From the definitions, the key property is that if the absolute value of the complex number, |z|, is larger than 2, then the sequence will diverge. Thus, every member of the Mandelbrot set has to be confined within a disk of radius 2 centered at the origin. Therefore, we can limit ourselves to this region of the complex plane as other values need not to be considered. If we consider the Julia set of quadratic polynomials, then the subset of complex numbers c which converge under iterations will form the Mandelbrot set.

The code for the Julia set can be found here here . To run it, save it as "julia" and then run it in root.

The Julia set code is mostly recycled code from the Mandelbrot set code, the only changes are in the definition of the iterated function and adding a nonzero complex number c as an additional initial condition. To change the output of the Julia set code, simply change the value of c to some arbitraty complex number. However, to get some intresting fractal structure, the value of c needs to be a member of the Mandelbrotset. There are a lot of nice looking graphs emerging from different values of c in the Julia set. As the behaviour is chaotic, small changes in this initial condition alters the global structure completely.

The code is already commented with the most relevant information to what the code does, however brief. The first thing one notices when looking at such fractal patterns is the colors of the graph. I have arranged it in such a way that for each pixel, the color of said pixel is related to how fast the that point diverges to infinity. If the function for a given pixel (complex number c), stays within the bounded region after a threshold number of iterations(100), then it is given a color value of 0. In root graphics this is white. A white region of the plane means that the complex number at that region is a member of the Mandelbrot set. The dark blue regions corresponds to subsets of the complex plane where the iterated points diverge rapidly. An overview of how fast points diverge is included in the Mandelbrot graph.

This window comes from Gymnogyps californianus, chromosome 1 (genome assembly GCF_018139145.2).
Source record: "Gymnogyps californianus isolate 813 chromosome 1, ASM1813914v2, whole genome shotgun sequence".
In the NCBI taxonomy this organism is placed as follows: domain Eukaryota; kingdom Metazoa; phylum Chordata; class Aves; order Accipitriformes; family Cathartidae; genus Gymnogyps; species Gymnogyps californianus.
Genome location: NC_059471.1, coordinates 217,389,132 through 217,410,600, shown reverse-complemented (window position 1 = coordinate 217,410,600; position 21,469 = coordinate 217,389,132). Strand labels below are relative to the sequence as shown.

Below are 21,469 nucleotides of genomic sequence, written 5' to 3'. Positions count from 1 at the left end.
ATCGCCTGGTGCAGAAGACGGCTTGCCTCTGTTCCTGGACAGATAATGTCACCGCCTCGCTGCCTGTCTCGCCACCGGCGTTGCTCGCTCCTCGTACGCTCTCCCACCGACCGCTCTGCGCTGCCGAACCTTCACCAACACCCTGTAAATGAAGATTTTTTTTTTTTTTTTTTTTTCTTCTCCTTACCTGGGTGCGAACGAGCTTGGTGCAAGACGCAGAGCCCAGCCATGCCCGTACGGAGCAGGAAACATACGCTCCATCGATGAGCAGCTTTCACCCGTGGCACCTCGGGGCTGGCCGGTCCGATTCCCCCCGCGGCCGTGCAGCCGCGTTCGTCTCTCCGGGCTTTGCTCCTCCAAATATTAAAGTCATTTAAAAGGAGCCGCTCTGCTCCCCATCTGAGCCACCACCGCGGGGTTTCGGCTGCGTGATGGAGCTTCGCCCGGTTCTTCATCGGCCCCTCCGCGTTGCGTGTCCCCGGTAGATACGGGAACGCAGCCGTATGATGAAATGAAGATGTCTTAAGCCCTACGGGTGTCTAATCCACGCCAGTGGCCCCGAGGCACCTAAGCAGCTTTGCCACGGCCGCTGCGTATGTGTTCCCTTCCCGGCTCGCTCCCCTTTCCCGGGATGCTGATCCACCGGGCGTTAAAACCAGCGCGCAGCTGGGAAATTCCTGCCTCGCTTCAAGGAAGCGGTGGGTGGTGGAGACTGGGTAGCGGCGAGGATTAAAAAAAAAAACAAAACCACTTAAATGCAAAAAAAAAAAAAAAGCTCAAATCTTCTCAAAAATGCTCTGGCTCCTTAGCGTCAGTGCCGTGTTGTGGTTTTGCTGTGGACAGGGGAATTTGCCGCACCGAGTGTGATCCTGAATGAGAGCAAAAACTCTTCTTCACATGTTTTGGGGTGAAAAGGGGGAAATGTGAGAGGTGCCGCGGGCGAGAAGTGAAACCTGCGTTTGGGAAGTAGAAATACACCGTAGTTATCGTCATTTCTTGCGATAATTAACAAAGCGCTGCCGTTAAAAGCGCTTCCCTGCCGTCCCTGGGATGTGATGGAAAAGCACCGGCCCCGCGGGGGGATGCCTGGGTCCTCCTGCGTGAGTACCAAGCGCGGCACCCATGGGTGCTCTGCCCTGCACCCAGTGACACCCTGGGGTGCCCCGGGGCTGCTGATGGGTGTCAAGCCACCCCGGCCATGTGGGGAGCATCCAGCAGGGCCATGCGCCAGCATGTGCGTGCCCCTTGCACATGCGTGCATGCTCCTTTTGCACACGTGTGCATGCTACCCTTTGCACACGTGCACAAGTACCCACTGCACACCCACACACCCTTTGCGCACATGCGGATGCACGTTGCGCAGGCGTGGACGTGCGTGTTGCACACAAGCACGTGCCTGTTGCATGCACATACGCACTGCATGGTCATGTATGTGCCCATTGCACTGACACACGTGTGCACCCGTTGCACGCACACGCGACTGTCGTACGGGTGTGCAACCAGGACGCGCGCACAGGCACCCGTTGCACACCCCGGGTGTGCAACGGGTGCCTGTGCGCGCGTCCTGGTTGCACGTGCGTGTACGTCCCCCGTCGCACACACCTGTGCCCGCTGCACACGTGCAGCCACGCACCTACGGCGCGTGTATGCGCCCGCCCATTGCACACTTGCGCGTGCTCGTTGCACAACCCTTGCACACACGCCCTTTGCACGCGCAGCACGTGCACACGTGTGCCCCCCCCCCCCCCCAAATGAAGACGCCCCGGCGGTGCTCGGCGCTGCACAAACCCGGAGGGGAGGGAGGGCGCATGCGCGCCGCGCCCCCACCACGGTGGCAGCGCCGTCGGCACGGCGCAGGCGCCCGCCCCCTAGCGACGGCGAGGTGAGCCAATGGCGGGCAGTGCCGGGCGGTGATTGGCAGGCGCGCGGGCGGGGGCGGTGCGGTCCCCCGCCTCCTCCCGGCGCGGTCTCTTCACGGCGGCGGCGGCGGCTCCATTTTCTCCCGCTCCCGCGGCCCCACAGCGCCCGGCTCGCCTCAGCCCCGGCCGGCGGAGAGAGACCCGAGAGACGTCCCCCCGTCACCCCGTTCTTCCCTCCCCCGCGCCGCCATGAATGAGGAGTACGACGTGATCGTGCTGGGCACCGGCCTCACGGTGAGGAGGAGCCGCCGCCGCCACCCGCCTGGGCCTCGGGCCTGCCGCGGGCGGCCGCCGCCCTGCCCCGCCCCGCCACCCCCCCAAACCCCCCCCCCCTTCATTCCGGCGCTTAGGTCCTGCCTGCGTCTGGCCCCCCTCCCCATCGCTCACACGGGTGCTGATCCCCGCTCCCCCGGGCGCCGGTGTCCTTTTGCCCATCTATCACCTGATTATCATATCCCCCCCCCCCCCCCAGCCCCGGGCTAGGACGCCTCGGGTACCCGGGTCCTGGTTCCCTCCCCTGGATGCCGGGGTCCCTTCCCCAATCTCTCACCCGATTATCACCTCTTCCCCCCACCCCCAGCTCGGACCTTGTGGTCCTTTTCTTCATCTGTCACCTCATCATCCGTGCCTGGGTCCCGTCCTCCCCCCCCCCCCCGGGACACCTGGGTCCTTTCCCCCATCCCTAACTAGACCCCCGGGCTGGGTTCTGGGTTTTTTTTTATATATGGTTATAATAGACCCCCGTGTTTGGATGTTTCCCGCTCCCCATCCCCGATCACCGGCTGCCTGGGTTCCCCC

For the paramaters I set the width and height of the canvas to 1000x1000 and the number of iterations to 100. These parameters are of course chosen arbitratily, but they give a good resolution and the runtime is not that long (under a minute). The spatial resolution is good enough such that you can see the fractal pattern clearly. A higher resolution would not be useful as the marginal effect on the picture would not outweigh the runtime. The choice of coloring is also arbitrary, but useful as it is an easy way to get a nice image. One can change this however one likes depending on what sort of colored graph is desired. For example you can simply change the points which are in the set by returning a value other than zero.

In my code I include the "complex" class which makes life easier essentially. It knows complex numbers so that you don't have to write z out as a real plus an imaginary number. This simplifies calculations in a few places as for example you can just write abs(z) instead of the square root of a*a + b*b for z=a+bi.

To open the ppm formated pictures in Windows you need to install a program which can actually open the format. I used IrfanView 64 for this part. It is quick to download and does the job. I you only want the ppm generated pictures, I found an easy way was to just have the code in C++ and then just removing the root parts of the code. If you then just change from mandelbrot() /julia() to main(), it should do the job. Doing it this way, you can generate a lot of pictures in a short time.

The last two rows of pictures cleary do not cover the same regions in the plane. I did it this way as in my opinion this illustrates the point of fractal geometry and fractal structures. As fractals are self-similar under scale translations one cannot say which of these two images is the "largest" one, that is, covers the largest region of the plane. For all you know, the right pictures may be zoomed in or out a million times relative to the left pictures.

The left columns of pictures, those generated with TCanvas serve as an analytical way of measuring divergences. It adds a much more qualitiative ascept to the complex dynamics going on as it has numbers describing it and statistical quantities. The pictures in the right column are artistic. They look more elegant, as they sacrifice information for beauty essentially. You still get the same fractal pattern, and for illustrative purposes they are in my opinion preferred.